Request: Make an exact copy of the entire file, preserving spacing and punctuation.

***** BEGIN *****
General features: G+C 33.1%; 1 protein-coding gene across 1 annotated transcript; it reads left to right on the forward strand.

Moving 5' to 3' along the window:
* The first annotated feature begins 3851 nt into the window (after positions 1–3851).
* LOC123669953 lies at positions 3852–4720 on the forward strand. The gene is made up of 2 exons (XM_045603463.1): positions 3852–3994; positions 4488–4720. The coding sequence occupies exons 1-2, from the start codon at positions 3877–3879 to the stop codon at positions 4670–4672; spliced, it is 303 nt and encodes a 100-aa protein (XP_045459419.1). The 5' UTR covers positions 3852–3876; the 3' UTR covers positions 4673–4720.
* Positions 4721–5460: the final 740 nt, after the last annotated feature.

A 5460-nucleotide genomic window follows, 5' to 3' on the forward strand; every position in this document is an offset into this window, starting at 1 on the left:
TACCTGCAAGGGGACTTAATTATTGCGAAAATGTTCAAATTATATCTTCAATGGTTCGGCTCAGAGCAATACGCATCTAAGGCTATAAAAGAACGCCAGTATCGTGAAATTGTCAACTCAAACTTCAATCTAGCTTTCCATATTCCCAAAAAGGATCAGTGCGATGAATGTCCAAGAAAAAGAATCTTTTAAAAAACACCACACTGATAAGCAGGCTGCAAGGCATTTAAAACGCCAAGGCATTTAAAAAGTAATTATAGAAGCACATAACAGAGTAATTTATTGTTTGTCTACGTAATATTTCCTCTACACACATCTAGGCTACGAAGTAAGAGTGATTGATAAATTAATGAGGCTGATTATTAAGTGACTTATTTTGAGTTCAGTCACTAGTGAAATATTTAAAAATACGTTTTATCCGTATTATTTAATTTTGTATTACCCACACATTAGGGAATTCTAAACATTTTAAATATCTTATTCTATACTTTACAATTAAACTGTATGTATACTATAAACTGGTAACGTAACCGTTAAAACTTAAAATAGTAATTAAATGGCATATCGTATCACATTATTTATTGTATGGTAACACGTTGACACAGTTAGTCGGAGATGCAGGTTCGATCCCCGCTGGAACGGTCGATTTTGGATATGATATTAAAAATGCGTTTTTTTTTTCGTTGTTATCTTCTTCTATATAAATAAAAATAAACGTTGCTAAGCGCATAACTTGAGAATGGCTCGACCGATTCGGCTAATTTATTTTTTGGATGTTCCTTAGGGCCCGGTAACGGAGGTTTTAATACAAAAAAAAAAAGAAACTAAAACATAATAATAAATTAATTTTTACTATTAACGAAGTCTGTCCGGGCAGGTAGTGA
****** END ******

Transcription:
General features: G+C 33.1%; 1 protein-coding gene across 1 annotated transcript; it reads left to right on the forward strand.

Moving 5' to 3' along the window:
* The first annotated feature begins 3851 nt into the window (after positions 1–3851).
* LOC123669953 lies at positions 3852–4720 on the forward strand. The gene is made up of 2 exons (XM_045603463.1): positions 3852–3994; positions 4488–4720. The coding sequence occupies exons 1-2, from the start codon at positions 3877–3879 to the stop codon at positions 4670–4672; spliced, it is 303 nt and encodes a 100-aa protein (XP_045459419.1). The 5' UTR covers positions 3852–3876; the 3' UTR covers positions 4673–4720.
* Positions 4721–5460: the final 740 nt, after the last annotated feature.

A 5460-nucleotide genomic window follows, 5' to 3' on the forward strand; every position in this document is an offset into this window, starting at 1 on the left:
TACCTGCAAGGGGACTTAATTATTGCGAAAATGTTCAAATTATATCTTCAATGGTTCGGCTCAGAGCAATACGCATCTAAGGCTATAAAAGAACGCCAGTATCGTGAAATTGTCAACTCAAACTTCAATCTAGCTTTCCATATTCCCAAAAAGGATCAGTGCGATGAATGTCCAAGAAAAAGAATCTTTTAAAAAACACCACACTGATAAGCAGGCTGCAAGGCATTTAAAACGCCAAGGCATTTAAAAAGTAATTATAGAAGCACATAACAGAGTAATTTATTGTTTGTCTACGTAATATTTCCTCTACACACATCTAGGCTACGAAGTAAGAGTGATTGATAAATTAATGAGGCTGATTATTAAGTGACTTATTTTGAGTTCAGTCACTAGTGAAATATTTAAAAATACGTTTTATCCGTATTATTTAATTTTGTATTACCCACACATTAGGGAATTCTAAACATTTTAAATATCTTATTCTATACTTTACAATTAAACTGTATGTATACTATAAACTGGTAACGTAACCGTTAAAACTTAAAATAGTAATTAAATGGCATATCGTATCACATTATTTATTGTATGGTAACACGTTGACACAGTTAGTCGGAGATGCAGGTTCGATCCCCGCTGGAACGGTCGATTTTGGATATGATATTAAAAATGCGTTTTTTTTTTCGTTGTTATCTTCTTCTATATAAATAAAAATAAACGTTGCTAAGCGCATAACTTGAGAATGGCTCGACCGATTCGGCTAATTTATTTTTTGGATGTTCCTTAGGGCCCGGTAACGGAGGTTTTAATACAAAAAAAAAAAGAAACTAAAACATAATAATAAATTAATTTTTACTATTAACGAAGTCTGTCCGGGCAGGTAGTGA